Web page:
Elevated CO2 reduces sap flux in mature deciduous forest trees

Cech, Patrick G. and Pepin, Steeve and Körner, Christian. (2003) Elevated CO2 reduces sap flux in mature deciduous forest trees. Oecologia, Vol. 137, H. 2. pp. 258-268.

Full text not available from this repository.

Official URL: http://edoc.unibas.ch/dok/A5249105

Downloads: Statistics Overview


We enriched in CO2 the canopy of 14 broad-leaved trees in a species-rich, ca. 30-m-tall forest in NW Switzerland to test whether elevated CO2 reduces water use in mature forest trees. Measurements of sap flux density (J(S)) were made prior to CO2 enrichment (summer 2000) and throughout the first whole growing season of CO2 exposure (2001) using the constant heat-flow technique. The short-term responses of sap flux to brief (1.5-3 h) interruptions of CO2 enrichment were also examined. There were no significant a priori differences in morphological and physiological traits between trees which were later exposed to elevated CO2 (n=14) and trees later used as controls (n=19). Over the entire growing season, CO2 enrichment resulted in an average 10.7 control trees. Responses were most pronounced in Carpinus, Acer, Prunus and Tilia, smaller in Quercus and close to zero in Fagus trees. The J(S) of treated trees significantly increased by 7 exposure to ambient CO2 concentrations at noon. Hence, responses of the different species were, in the short term, similar in magnitude to those observed over the whole season (though opposite because of the reversed treatment). The reductions in mean J(S) of CO2-enriched trees were high (22 pressure deficit, VPD The reductions in mean of CO₂-enriched trees were high (22%) under conditions of low evaporative demand (vapour pressure deficit, VPD >5 hPa) and small (2%) when mean daily VPD was greater than 10 hPa. During a relatively dry period, the effect of elevated CO₂ on even appeared to be reversed. These results suggest that daily water savings by CO₂-enriched trees may have accumulated to a significantly improved water status by the time when control trees were short of soil moisture. Our data indicate that the magnitude of CO₂ effects on stand transpiration will depend on rainfall regimes and the relative abundance of the different species, being more pronounced under humid conditions and in stands dominated by species such as Carpinus and negligible in mono-specific Fagus forests.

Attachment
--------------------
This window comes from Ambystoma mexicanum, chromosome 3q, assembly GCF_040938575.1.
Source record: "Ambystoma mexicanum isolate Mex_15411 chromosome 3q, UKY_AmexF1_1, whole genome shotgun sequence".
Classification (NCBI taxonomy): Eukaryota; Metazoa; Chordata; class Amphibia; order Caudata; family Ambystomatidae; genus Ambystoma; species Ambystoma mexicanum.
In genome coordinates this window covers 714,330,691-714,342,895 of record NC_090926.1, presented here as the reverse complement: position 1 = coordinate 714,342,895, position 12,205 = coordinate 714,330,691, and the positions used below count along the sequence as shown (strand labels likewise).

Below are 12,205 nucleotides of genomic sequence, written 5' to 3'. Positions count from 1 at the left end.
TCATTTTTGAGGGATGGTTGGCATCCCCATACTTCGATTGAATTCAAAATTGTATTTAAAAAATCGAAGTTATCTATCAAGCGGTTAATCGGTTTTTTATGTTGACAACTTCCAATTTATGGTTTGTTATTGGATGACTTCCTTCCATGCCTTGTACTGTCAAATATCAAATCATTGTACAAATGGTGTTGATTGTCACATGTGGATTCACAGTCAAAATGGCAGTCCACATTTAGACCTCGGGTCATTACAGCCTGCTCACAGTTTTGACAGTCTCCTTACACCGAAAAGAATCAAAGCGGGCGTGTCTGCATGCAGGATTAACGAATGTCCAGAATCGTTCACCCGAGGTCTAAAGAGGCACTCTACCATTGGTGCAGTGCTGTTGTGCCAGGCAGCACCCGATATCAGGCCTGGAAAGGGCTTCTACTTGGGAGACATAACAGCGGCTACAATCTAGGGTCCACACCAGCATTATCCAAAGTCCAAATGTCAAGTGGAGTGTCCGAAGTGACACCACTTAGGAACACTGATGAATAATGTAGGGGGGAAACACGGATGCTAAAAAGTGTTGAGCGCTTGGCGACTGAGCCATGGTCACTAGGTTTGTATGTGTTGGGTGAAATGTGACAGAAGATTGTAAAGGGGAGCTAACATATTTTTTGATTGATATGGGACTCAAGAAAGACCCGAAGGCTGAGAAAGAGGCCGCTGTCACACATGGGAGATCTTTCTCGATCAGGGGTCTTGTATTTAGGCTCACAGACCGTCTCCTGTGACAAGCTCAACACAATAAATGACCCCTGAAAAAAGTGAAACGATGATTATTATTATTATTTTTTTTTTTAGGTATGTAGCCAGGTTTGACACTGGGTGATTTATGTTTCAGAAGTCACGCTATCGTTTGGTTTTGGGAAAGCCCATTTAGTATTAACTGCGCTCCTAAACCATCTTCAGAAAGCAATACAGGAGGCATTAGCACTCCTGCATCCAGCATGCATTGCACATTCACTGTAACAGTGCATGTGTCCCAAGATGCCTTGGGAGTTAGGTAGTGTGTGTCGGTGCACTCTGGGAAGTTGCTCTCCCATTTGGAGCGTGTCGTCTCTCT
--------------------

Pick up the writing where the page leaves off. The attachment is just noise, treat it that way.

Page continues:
Faculties and Departments:05 Faculty of Science > Departement Umweltwissenschaften > Ehemalige Einheiten Umweltwissenschaften > Pflanzenökologie (Körner)
UniBasel Contributors:Körner, Christian
Item Type:Article, refereed
Article Subtype:Research Article
Note:Publication type according to Uni Basel Research Database: Journal article
Related URLs:
Identification Number:
Last Modified:22 Mar 2012 14:25
Deposited On:22 Mar 2012 13:43

Repository Staff Only: item control page